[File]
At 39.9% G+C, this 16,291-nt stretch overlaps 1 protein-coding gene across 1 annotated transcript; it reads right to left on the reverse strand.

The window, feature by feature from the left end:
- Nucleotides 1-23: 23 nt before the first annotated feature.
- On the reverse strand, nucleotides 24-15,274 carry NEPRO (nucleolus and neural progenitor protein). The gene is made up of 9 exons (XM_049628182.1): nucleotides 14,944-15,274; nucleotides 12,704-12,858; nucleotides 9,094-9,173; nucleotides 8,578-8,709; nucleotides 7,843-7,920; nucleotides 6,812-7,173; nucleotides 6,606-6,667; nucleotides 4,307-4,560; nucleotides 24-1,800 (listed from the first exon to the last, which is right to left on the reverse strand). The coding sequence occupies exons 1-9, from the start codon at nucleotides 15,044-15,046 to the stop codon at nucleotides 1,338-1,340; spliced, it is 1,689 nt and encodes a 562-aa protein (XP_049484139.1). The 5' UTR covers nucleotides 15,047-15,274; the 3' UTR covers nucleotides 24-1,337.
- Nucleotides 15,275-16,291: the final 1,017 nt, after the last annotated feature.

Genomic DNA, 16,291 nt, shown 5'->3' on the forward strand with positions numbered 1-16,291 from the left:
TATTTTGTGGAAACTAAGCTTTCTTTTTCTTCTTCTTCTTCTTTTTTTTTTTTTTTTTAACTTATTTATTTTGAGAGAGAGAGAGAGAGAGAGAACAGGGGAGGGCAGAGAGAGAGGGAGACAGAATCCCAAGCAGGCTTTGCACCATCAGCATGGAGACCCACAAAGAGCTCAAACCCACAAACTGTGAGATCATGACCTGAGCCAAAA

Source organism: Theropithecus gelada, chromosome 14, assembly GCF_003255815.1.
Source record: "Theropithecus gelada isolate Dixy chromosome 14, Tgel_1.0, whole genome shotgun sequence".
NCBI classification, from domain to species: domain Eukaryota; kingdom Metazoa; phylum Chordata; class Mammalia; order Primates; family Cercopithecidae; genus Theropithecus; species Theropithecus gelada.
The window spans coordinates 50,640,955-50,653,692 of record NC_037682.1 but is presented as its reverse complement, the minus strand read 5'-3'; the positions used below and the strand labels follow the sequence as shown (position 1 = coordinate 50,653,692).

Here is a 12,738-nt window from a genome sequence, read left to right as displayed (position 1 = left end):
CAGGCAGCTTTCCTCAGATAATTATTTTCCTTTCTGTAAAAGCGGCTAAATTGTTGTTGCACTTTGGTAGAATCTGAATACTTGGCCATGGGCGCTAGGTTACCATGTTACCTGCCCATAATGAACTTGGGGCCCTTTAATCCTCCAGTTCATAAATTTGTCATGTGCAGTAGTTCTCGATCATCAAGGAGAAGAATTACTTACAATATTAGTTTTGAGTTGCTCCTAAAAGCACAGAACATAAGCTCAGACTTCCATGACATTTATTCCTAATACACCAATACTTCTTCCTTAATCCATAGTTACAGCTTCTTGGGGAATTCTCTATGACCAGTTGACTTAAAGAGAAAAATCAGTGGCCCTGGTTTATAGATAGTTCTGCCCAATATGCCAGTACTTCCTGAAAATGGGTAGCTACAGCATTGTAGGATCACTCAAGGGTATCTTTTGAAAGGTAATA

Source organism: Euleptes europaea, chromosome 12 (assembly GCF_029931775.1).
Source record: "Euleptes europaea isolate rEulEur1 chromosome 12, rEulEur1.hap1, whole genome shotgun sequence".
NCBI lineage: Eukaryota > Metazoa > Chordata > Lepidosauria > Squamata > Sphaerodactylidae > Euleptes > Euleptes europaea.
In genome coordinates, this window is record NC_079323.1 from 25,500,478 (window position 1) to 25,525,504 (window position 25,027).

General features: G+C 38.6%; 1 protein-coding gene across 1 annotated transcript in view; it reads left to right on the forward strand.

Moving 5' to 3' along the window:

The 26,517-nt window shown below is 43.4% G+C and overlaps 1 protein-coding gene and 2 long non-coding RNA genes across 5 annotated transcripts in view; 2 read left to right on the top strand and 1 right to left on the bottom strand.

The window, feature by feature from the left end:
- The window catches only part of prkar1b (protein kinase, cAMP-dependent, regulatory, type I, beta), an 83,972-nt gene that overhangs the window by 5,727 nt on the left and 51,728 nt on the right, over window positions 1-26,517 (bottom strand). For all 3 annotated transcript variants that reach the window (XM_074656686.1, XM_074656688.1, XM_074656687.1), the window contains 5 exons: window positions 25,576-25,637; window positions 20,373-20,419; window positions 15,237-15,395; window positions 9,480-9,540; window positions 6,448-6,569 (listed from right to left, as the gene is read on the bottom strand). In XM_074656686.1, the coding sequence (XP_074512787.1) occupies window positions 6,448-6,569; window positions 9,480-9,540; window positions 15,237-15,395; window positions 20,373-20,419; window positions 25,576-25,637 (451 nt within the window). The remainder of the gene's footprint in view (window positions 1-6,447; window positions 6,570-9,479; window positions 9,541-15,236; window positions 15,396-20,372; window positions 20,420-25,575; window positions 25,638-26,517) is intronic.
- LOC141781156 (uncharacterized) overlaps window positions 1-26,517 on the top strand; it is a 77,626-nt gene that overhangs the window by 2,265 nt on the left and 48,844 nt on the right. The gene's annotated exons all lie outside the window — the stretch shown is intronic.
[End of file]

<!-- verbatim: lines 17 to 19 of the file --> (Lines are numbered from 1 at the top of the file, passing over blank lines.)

In genome coordinates, this window is record NC_079323.1 from 25,500,478 (window position 1) to 25,525,504 (window position 25,027).

General features: G+C 38.6%; 1 protein-coding gene across 1 annotated transcript in view; it reads left to right on the forward strand.

Moving 5' to 3' along the window: